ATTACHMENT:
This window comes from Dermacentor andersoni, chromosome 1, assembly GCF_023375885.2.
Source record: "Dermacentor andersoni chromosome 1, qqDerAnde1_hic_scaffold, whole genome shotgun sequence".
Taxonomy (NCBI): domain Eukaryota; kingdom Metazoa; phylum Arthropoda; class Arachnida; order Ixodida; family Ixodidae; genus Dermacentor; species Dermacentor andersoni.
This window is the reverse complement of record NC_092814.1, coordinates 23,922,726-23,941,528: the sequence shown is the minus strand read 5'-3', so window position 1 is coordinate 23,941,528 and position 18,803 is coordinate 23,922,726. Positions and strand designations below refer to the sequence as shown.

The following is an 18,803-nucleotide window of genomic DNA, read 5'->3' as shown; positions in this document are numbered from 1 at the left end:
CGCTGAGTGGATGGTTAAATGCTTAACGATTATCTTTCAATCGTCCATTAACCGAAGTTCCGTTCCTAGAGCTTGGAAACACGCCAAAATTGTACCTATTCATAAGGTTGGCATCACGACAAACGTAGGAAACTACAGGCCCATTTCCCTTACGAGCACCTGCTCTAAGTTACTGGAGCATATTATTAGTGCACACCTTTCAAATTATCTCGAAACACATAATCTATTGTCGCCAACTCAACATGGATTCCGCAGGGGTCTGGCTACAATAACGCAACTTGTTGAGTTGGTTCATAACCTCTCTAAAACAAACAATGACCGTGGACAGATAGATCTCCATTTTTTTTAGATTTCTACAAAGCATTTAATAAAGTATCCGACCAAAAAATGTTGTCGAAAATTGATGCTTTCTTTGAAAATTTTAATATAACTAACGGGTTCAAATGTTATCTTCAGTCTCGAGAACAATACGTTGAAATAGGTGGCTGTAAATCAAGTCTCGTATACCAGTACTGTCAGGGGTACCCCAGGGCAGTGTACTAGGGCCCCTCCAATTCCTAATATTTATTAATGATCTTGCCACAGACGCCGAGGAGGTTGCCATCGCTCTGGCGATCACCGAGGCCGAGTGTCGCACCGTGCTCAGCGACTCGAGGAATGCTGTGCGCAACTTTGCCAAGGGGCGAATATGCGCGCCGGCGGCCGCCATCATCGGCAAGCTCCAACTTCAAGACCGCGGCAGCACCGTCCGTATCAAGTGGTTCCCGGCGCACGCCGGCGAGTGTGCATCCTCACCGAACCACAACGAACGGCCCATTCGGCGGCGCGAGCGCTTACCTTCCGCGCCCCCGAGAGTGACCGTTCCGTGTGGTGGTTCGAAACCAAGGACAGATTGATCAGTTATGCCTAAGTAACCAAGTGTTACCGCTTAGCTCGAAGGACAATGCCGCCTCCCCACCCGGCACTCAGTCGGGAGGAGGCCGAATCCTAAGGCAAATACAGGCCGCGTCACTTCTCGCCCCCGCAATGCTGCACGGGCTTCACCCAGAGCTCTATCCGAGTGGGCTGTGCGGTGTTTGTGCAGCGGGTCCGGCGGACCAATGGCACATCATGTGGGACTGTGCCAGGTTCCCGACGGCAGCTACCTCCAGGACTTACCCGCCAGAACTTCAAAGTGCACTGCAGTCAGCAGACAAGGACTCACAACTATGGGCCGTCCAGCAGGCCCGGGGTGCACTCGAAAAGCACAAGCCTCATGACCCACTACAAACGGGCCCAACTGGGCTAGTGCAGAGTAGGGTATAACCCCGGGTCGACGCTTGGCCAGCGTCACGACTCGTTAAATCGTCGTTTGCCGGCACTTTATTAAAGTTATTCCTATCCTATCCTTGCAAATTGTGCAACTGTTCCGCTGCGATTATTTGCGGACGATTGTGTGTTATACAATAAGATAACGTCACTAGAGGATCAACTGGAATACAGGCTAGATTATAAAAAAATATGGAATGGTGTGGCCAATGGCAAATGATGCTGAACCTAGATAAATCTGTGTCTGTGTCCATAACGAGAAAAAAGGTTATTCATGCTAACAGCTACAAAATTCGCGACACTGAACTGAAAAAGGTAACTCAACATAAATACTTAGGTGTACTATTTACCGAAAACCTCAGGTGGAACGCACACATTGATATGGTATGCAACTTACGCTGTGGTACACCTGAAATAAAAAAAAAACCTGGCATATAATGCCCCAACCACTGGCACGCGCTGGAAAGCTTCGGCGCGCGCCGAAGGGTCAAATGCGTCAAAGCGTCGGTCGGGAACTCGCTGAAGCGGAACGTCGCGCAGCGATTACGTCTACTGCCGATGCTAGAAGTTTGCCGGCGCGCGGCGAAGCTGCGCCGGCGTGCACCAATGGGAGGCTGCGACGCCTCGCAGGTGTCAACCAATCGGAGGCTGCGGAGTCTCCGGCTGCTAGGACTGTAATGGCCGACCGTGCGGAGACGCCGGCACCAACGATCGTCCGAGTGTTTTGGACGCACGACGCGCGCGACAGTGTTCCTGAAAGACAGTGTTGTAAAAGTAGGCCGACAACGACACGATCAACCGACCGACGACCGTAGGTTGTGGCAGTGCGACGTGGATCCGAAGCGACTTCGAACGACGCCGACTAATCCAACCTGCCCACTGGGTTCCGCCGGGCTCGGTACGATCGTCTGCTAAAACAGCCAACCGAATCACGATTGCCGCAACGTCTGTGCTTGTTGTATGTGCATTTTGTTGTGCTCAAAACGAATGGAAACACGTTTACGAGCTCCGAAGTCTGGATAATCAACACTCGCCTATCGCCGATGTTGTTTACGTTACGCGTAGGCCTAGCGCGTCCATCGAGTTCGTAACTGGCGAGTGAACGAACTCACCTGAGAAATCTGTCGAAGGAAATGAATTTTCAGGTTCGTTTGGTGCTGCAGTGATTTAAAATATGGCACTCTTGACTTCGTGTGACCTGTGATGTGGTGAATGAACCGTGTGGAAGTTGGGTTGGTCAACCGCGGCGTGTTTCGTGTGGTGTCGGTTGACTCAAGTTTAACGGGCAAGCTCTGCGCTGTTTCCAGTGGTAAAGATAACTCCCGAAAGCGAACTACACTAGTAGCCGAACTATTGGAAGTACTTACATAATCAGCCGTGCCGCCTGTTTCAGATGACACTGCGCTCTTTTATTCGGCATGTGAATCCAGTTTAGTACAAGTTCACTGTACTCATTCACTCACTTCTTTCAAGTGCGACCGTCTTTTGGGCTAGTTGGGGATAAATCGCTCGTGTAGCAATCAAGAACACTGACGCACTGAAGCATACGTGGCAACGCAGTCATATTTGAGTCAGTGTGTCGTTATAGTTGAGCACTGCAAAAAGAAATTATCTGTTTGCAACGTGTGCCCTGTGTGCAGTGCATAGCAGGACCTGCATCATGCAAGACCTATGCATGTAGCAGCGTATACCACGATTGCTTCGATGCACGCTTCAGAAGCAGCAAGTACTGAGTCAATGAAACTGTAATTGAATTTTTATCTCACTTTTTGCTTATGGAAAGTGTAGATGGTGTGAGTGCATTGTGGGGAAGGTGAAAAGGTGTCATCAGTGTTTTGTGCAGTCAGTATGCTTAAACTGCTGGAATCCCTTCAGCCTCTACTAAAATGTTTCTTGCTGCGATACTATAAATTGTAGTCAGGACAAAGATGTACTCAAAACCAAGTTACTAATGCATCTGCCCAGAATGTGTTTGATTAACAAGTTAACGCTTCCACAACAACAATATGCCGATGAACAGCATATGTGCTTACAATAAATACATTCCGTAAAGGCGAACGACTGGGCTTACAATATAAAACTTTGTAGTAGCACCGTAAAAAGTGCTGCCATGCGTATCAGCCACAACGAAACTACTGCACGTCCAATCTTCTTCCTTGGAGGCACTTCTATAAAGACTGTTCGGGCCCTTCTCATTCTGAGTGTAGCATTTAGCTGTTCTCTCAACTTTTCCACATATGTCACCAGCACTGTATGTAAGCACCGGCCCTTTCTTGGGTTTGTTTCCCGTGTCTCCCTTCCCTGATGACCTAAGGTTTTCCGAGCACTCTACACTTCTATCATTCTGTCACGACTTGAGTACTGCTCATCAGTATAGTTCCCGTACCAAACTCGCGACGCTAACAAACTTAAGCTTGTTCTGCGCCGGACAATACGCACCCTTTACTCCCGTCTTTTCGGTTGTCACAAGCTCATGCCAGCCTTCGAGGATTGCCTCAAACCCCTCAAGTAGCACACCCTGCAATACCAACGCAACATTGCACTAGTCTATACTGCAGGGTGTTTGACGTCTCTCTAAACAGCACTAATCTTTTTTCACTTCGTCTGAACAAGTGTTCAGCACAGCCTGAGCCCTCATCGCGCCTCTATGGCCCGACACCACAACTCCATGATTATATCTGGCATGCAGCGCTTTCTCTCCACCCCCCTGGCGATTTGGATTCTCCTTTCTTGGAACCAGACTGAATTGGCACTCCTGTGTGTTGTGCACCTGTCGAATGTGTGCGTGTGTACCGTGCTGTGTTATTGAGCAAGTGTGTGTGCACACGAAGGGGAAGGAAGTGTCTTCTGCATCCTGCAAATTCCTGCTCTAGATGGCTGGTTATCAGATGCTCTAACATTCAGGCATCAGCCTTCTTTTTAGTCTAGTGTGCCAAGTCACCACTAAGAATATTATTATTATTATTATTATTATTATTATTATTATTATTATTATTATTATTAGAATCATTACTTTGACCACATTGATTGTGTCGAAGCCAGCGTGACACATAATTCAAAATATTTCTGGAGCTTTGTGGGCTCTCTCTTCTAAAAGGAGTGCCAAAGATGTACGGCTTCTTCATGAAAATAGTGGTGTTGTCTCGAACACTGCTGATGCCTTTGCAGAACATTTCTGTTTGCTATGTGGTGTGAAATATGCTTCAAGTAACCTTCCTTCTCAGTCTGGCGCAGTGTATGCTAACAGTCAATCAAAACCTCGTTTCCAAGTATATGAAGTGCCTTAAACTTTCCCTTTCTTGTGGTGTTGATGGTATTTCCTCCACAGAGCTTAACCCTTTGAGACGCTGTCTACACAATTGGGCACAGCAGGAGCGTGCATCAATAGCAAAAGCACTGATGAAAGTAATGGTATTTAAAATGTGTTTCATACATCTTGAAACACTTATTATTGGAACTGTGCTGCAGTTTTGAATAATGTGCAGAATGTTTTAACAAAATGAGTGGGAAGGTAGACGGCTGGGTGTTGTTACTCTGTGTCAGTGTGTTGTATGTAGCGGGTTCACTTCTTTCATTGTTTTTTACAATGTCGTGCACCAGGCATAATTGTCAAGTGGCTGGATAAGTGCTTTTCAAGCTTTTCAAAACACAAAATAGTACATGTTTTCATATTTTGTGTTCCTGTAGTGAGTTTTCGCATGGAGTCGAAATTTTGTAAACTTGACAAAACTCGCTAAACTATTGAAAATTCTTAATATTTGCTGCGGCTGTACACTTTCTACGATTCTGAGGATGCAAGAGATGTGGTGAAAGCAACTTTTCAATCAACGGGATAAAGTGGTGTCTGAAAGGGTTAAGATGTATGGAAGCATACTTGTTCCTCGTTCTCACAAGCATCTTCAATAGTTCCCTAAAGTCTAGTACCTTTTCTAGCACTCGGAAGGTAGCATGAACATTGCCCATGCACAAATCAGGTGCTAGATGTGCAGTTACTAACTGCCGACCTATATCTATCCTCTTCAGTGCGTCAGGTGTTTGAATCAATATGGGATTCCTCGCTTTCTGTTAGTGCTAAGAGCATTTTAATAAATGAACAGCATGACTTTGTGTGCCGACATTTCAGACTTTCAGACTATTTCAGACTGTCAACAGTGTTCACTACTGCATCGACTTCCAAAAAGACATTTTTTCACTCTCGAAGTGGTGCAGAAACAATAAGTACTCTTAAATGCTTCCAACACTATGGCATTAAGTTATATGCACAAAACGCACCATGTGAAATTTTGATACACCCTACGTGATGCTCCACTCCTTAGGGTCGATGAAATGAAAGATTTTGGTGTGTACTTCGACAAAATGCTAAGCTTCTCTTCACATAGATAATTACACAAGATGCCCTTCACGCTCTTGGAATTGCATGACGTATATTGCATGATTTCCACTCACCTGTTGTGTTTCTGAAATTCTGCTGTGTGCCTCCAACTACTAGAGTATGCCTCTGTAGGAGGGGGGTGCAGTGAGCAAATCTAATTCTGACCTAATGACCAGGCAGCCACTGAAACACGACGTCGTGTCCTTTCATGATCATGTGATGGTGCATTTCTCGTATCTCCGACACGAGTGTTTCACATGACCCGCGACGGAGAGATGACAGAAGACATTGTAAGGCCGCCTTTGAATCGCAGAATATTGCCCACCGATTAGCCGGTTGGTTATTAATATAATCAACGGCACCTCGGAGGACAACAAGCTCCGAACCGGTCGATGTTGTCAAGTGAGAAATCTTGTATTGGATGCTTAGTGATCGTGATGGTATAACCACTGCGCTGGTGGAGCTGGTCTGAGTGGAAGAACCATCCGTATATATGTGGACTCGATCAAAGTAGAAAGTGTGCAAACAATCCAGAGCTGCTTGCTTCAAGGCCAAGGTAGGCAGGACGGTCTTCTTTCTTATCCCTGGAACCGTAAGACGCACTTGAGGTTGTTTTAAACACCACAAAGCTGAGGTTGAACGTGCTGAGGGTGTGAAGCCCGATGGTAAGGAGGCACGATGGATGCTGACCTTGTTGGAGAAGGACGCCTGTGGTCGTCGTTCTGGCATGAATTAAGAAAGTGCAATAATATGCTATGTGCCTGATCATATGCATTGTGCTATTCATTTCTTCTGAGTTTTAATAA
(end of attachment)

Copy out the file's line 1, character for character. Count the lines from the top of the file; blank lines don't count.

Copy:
This window comes from Dermacentor andersoni, chromosome 1, assembly GCF_023375885.2.